LAND AND SEA BREEZES
The regular alternation of land and sea breezes is a well-known feature of most tropical and sub-tropical coasts and large islands.
These breezes also occur at times in temperate latitudes in fine weather in the summer, though they are here much weaker and less well marked than is the case in lower latitudes.
The cause of these breezes is the unequal heating and cooling of the land and sea. By day the surface of the land rapidly acquires heat from the sun whereas the sea temperature remains virtually unaffected.
The heat of the land is communicated to the air in contact with it, which expands and rises. Air from over the sea flows in to take its place, producing an onshore wind known as a sea breeze.
By night, land rapidly loses heat by radiation and becomes much colder than the adjacent sea. The air over the land is chilled, becomes denser and heavier and flows out to sea under the influence of gravity, producing an offshore wind known as a land breeze.
Sea breezes usually set in late in the forenoon and reach maximum strength, about force 4 (occasionally they reach force 5 or even 6), around 1400. They die away around sunset.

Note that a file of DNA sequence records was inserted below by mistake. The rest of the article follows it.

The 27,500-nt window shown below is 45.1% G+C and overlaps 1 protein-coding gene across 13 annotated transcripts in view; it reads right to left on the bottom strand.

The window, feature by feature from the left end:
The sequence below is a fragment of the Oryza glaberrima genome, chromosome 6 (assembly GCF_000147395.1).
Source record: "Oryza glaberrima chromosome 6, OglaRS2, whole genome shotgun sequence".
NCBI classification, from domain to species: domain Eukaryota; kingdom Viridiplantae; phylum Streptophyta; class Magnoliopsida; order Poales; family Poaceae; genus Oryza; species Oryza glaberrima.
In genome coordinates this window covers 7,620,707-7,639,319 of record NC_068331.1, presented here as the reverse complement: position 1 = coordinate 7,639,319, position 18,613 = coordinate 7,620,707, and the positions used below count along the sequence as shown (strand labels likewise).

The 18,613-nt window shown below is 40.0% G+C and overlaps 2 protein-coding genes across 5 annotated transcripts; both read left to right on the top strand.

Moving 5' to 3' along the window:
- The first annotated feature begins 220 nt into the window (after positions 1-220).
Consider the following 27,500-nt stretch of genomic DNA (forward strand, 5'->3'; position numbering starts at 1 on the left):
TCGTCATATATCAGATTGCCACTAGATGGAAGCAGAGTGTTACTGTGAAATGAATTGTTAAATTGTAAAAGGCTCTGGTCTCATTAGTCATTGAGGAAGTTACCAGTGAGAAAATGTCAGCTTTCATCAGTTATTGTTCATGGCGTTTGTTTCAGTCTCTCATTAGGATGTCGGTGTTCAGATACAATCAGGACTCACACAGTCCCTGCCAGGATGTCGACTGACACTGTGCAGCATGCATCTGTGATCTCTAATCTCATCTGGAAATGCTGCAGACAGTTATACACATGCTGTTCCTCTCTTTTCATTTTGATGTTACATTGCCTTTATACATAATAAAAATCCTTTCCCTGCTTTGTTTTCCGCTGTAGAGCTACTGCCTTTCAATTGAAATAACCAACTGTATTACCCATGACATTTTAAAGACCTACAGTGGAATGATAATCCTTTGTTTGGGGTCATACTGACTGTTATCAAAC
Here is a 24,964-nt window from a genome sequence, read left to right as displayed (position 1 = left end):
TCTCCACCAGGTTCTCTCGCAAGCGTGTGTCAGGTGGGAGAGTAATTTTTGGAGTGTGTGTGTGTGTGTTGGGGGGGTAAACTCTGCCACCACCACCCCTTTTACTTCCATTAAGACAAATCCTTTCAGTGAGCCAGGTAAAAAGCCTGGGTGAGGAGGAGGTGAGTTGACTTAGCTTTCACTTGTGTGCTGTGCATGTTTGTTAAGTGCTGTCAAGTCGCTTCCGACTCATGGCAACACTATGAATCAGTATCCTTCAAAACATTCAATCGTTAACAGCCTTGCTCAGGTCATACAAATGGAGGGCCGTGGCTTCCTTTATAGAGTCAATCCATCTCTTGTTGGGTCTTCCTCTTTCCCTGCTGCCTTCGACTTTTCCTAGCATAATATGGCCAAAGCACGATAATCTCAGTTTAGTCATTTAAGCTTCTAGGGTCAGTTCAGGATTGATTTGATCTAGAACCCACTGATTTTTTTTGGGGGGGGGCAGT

Land breezes are usually less well-marked and weaker than sea breezes. The effect of these breezes may be to deviate the prevailing wind, reinforce it, neutralize it or even reverse it.
The following factors favour the formation of well-marked land and sea breezes:
- A dry desert coast as opposed to forests or swamps.
- High ground near the coast.
- A weak prevailing wind.
- A clear or partly cloudy sky.
A cold current along the coast also has the effect of favouring the establishment of a well-marked sea breeze.
Small islands less than 5 to 10 miles in diameter will not usually produce land and sea breezes.
As the land is heated during the daytime the air over it will be heated by conduction.
This heating causes a decrease in the density of the air, and the pressure falls.
The sea temperature remains more or less the same and the pressure over it is high compared with that over the land. The pressure gradient is sufficient for air to flow from over the sea to the land; this is the sea breeze.
The sea breeze (about force 3 – 4) sets in during the morning, reaches its maximum strength about 1400 hours and then dies away towards sunset.
After sunset the land cools rapidly and the air above it also cools and its density increases giving rise to an increase in pressure.
The pressure over the sea is now low compared with that over the land. The pressure gradient causes air to flow from the land to the sea; this is the LAND BREEZE.
The land breeze (generally very light compared to sea breeze) sets in shortly after sunset and continues until dawn.